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Officials Combat Big Stink In Southern California


Here are some descriptions of a foul smell that has stunk its way across a huge stretch of Southern California.

PAT STEVENS: Rotting fish, sewage, you know.

JOYCE THATCHER: It smells exactly like somebody's septic system overflowed.

SEAN NEALON: Like an old banana under the seat for, like, a week, and it just turns all black and gooey and, like, something's rotting.

BLOCK: That was Pat Stevens in Banning, California, along with Joyce Thatcher and Sean Nealon in Riverside. The smell appears to have wafted from the Salton Sea, more than 150 miles north and west, up to the San Fernando Valley. So what's causing the big stink?

Jack Crayon is an environmental scientist for California's Department of Fish and Game. And he joins me now from Bermuda Dunes.

Jack, how would you describe the smell?

JACK CRAYON: I'd say a rotten egg smell. You know, one of the major components of this event, and we have several each year, is hydrogen sulfide gas that's being brought up from the bottom of the sea. And that's what you smell when you smell a rotten egg. It's a gas that's created by bacteria in the absence of oxygen.

BLOCK: You say this is not an unusual thing to happened, but the smell seems to be much stronger this year and certainly has gone much, much further.

CRAYON: That's largely a function of weather patterns. When you live down close to the sea - and I'm only about 15 miles away - you'll smell this. The locals are familiar with this. But the prevailing weather patterns usually bring winds from the north, from the L.A. area. We had a couple of storms recently where there were strong winds blowing up from the south. And that's more than likely the mechanism that's bringing this up to people who probably, though, couldn't even point the direction of the Salton Sea.

BLOCK: And what exactly is going on in the Salton Sea that would be causing this smell?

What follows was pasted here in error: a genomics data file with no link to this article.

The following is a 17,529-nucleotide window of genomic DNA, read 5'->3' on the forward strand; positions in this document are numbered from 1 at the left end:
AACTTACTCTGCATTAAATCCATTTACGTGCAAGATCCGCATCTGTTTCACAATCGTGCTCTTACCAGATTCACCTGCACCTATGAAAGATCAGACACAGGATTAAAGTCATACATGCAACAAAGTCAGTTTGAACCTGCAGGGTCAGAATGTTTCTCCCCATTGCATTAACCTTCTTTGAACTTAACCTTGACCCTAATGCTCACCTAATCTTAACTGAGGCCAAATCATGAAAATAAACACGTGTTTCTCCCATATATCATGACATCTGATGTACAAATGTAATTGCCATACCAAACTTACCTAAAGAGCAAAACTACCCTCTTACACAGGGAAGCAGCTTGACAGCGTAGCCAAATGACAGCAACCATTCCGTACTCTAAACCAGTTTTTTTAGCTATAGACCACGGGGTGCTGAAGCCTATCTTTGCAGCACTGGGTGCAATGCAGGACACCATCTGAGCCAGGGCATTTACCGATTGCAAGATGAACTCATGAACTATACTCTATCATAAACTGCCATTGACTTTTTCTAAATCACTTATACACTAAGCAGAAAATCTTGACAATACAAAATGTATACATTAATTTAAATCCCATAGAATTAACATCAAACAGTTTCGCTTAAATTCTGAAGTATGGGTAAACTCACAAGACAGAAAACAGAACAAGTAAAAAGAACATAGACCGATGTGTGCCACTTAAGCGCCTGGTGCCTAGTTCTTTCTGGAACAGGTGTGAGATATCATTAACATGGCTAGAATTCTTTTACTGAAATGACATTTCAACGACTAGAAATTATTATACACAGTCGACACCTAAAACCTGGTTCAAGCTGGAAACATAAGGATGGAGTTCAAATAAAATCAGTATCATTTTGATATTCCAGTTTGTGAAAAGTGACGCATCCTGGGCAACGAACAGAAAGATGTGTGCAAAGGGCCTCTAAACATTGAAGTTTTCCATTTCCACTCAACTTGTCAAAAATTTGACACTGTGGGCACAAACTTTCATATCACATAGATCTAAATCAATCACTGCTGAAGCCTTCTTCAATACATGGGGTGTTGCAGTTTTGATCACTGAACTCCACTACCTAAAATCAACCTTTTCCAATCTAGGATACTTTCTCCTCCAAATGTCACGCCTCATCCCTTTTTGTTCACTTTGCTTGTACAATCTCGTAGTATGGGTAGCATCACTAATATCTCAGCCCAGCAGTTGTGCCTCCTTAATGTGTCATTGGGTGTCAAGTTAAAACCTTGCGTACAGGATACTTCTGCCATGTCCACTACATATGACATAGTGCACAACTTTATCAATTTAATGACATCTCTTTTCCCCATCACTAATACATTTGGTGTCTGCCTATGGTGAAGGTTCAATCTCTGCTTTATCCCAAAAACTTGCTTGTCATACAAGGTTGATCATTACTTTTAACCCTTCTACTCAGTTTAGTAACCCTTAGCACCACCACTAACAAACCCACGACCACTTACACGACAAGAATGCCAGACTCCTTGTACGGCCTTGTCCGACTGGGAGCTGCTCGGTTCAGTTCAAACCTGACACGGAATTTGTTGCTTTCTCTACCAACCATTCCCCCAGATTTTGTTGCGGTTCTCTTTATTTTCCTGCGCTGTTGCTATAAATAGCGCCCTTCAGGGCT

CRAYON: There's too many nutrients, too much of a good thing. And basically it's an ecosystem and that's having indigestion.

At the bottom of the sea there is a lot of organisms - whether it's an algae bloom or fish or duck poop - whatever goes down there will break down, but it's in an oxygen-free zone at the bottom of the sea and it builds up in the water. So water accumulates these gases, like hydrogen sulfide and ammonia. And when you have a wind event that will churn the waters of the sea, it brings these up and releases them. And that's what the smell is all about.

BLOCK: You know, the name Salton Sea is a little misleading because it's an inland lake, right?


BLOCK: It is salty.


BLOCK: And I gather that there's been a lot of concern. I was reading a warning that the system is going to experience a catastrophic event because of these excessive nutrients that you're talking about, high salt levels, and the ecosystem basically collapses under an algae bloom.

CRAYON: Yeah. I don't know about catastrophic. It's more like a continual degradation of the values of the sea. There's no outlet, so the sea is becoming increasingly more salty, increasingly more full of nutrients. Sooner or later it's not going to support fish. And that's when you would have what I'd call an ecological catastrophe.

BLOCK: Has there been a big fish die-off this season?

CRAYON: Well, big's a relative term here. I don't think we've had the scale of past large ones with millions of fish. But we see a number of smaller die-offs during some moderate winds, and fish will be killed during that event.

BLOCK: Wait. The wind would precipitate the fish die-off?

CRAYON: Exactly. As the wind blows across the sea - the sea is very shallow now, you have to understand. If you shrunk the Salton Sea to the size of a football field and kept it to scale, it would only be one inch deep. It's very shallow. The winds blow across the sea, they bring up those bottom layers of water, and it releases all those gases through the water that have been collecting for weeks or even months. Those gases strip out the oxygen from the water and that's what kills the fish.

BLOCK: Jack Crayon is an environmental scientist with California's Department of Fish and Game. Mr. Crayon, thank you so much.

CRAYON: Melissa, it was my pleasure. Transcript provided by NPR, Copyright NPR.

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